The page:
• Capillary (BM) Blood Glucose >11mmol/l
  • Capillary ketones >3mmol/l or Urinary ketones ++ or more
  • Venous pH <7.3 and/or Bicarbonate <15mmol/l


  • EMERGENCY- treat in hospital/HDU.  NB If diagnosis unknown/acute setting, manage with ABCDE
  1. Immediate Management (0-60 mins)
    1. Commence IV 0.9% saline
      1. If SBP<90mmHg
        1. Give 500ml over 10-15 mins.  If SBP remains <90mmHg, repeat and seek senior advice.
        2. Consider involving ITU/Critical care (depending on patient symptoms e.g. change in consciousness)
        3. If SBP increases to >90mmHg, give 1000ml 0.9% saline over next 60 mins.
          1. NB Patient can become rapidly hypokalaemic with fluid replacement and may require supplementation
            • If >5.5mmol/l – none; if 3.5-5.5mmol/l – give 40mmol/l; if <3.5mmol/l – get senior review, more potassium required
    2. Commence IV insulin infusion (0.1 unit/kg/hour; 50 units in 50ml of 0.9% saline)
      1. NB If the patient is also on a long-acting insulin, continue this as normal
    3. Assess patient
      1. Resp rate, temperature, BP, Pulse, saturation
      2. GCS
      3. Full head-toe examination
      4. Investigations e.g. capillary and laboratory glucose, Venous/Arterial BGs; U&Es, FBC; Blood cultures; ECG; CXR; MSSU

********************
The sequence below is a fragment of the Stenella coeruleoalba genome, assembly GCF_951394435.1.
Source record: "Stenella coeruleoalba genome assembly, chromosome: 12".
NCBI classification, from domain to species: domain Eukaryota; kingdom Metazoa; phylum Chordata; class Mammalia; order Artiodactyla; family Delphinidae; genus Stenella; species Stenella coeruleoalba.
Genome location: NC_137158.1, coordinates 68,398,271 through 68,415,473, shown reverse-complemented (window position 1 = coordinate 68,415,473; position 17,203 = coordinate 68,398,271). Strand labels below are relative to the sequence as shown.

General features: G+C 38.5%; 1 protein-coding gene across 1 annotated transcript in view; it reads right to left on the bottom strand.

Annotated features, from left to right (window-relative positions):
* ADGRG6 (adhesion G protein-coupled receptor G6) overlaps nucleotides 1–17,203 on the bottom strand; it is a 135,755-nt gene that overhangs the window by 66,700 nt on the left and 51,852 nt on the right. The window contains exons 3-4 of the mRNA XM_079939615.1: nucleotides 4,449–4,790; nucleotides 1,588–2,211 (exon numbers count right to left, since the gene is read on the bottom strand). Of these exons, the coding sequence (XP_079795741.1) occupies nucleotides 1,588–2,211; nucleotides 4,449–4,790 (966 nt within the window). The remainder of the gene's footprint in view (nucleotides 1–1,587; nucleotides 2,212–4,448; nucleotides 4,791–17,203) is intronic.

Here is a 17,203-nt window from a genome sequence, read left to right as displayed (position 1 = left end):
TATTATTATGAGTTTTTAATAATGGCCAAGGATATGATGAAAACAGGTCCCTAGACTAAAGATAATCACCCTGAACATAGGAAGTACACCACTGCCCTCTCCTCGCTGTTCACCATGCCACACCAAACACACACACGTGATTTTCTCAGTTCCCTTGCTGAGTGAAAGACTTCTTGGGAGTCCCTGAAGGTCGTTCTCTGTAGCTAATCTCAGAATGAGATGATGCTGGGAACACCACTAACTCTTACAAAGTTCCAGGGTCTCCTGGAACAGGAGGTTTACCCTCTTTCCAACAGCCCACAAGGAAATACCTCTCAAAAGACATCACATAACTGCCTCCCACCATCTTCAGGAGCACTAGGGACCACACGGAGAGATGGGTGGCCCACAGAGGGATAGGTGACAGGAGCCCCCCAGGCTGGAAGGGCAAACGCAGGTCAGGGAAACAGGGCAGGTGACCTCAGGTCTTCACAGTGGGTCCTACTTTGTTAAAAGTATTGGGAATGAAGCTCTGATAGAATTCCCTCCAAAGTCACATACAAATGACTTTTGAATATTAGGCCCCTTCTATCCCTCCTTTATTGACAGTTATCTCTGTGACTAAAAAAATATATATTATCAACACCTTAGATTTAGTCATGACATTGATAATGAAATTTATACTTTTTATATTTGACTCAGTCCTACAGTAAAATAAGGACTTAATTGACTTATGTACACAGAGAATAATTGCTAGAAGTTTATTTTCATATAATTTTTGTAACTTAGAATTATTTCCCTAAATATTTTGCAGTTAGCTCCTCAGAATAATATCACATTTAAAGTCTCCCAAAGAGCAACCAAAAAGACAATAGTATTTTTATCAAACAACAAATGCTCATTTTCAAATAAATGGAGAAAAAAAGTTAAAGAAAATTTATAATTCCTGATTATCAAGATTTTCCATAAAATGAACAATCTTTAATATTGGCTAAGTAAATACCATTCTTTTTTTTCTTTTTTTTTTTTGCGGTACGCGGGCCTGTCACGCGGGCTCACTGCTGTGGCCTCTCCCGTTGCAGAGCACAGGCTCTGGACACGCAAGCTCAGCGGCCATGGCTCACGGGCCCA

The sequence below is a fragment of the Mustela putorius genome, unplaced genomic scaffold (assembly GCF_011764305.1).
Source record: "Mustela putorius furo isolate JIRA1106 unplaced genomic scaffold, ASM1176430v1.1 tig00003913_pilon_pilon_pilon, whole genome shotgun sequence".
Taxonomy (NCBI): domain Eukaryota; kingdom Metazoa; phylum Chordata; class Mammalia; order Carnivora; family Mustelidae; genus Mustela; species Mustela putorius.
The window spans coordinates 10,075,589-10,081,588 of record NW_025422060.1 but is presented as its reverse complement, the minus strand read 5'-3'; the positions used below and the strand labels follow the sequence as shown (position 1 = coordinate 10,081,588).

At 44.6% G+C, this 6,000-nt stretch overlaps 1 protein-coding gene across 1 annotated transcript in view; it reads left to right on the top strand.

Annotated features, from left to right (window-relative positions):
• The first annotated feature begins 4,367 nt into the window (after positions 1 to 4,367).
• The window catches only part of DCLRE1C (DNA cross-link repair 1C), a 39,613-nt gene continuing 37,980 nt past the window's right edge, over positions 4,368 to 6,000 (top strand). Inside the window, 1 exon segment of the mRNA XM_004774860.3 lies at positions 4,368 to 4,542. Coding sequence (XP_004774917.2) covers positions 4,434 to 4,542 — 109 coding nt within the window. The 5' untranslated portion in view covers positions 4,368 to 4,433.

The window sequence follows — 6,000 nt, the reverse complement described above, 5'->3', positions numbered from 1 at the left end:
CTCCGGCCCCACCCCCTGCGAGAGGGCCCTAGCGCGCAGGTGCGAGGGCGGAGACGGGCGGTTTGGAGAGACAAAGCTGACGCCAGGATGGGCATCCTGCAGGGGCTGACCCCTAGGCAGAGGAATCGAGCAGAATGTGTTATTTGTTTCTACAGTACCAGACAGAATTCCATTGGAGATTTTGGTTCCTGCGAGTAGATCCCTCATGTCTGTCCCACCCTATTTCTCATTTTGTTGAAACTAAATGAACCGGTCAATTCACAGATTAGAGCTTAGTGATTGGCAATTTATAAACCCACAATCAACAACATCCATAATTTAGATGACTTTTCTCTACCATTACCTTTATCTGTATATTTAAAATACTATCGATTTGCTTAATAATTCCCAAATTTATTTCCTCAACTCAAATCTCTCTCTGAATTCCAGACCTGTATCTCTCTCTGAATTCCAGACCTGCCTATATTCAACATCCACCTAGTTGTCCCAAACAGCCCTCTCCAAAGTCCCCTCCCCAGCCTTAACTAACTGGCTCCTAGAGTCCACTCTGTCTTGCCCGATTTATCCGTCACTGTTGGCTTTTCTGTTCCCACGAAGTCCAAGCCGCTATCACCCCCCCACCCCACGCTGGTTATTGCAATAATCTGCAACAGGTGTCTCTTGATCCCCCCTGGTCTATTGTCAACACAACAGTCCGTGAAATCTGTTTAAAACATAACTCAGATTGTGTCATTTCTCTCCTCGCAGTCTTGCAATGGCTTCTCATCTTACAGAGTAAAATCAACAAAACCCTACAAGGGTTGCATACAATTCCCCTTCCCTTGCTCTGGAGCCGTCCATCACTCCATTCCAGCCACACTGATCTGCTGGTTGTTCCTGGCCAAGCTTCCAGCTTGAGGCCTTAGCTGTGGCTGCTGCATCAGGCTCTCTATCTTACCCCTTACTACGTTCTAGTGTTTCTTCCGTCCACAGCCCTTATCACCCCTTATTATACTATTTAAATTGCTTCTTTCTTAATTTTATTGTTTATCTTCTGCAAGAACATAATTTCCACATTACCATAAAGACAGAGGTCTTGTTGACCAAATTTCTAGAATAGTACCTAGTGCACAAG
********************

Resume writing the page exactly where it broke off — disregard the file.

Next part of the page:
4. Monitor
      1. Hourly BM and capillary blood ketones; measure venous bicarbonate and potassium at 60 and 120 minutes then every 2 hours
      2. Measure electrolytes every 4 hours
      3. Consider any other causes and manage appropriately
    5. NB A central line may be appropriate in young/old people, pregnant women, Heart/kidney problems, serious comorbidity, severe DKA 
      1. e.g. Ketones >6 mmol/l; Venous bicarb <5mmol/l; venous pH <7.1; hypokalaemia on admission, GCS<12, O2 sats <90%; BP<90mmHg, pulse >100 or <60
      2. Anion gap
  2. Management at 1-6 hours (Resolution/Maintenance)
    1. Monitor the patients (hourly blood glucose and ketones, venous BGs and potassium if it’s abnormal
    2. Continue fluid replacement
      1. 1l 0.9% saline with KCl over 2 hours (×2)
      2. 1l 0.9% saline with KCl over 4 hours
        1. Add 10% glucose 125ml/hour if blood glucose falls <14mmol/l
    3. Aim
      1. Capillary ketones not dropping by >0.5mmol/l/hour
      2. Venous bicarbonate not rising by >3mmol/l/hour
      3. Plasma glucose not fallinf by >3mmol/l
      4. Continuous IVII until ketones <0.3mmol/l, venous pH >7.3 and/or venous bicarb >18mmol/l
  3. Management at 6-12 hours (if the patient is not improved)
    1. Continue IV fluids at a reduced rate
      1. 1l 0.9% saline with KCl over 4 hours then repeat over 6 hours
        1. Add 10% glucose 125/ml/hour if glucose is <14mmol/l
    2. Re-assess biochemistry at 6 hours e.g. Venous pH, bicarb, potassium, ketones, glucose. Assess CVS risk at 12 hours and check for fluid overload.
      1. Resolution: Ketones <0.3mmol/l ; venous pH >7.3 (bicarb not used)
      2. If not resolved, review IVII and fluids
  4. Recovery
    1. Make sure the patient is eating and drinking
    2. Treat any precipitating factors e.g. infection
    3. Re-assess for complications e.g. fluid overload
    4. Switch to subcut insulin if the patient is recovering ok.
      1. (If not, specialist input is required).
      2. NB Do not stop IVII until 30 mins after first subcut short acting insulin injection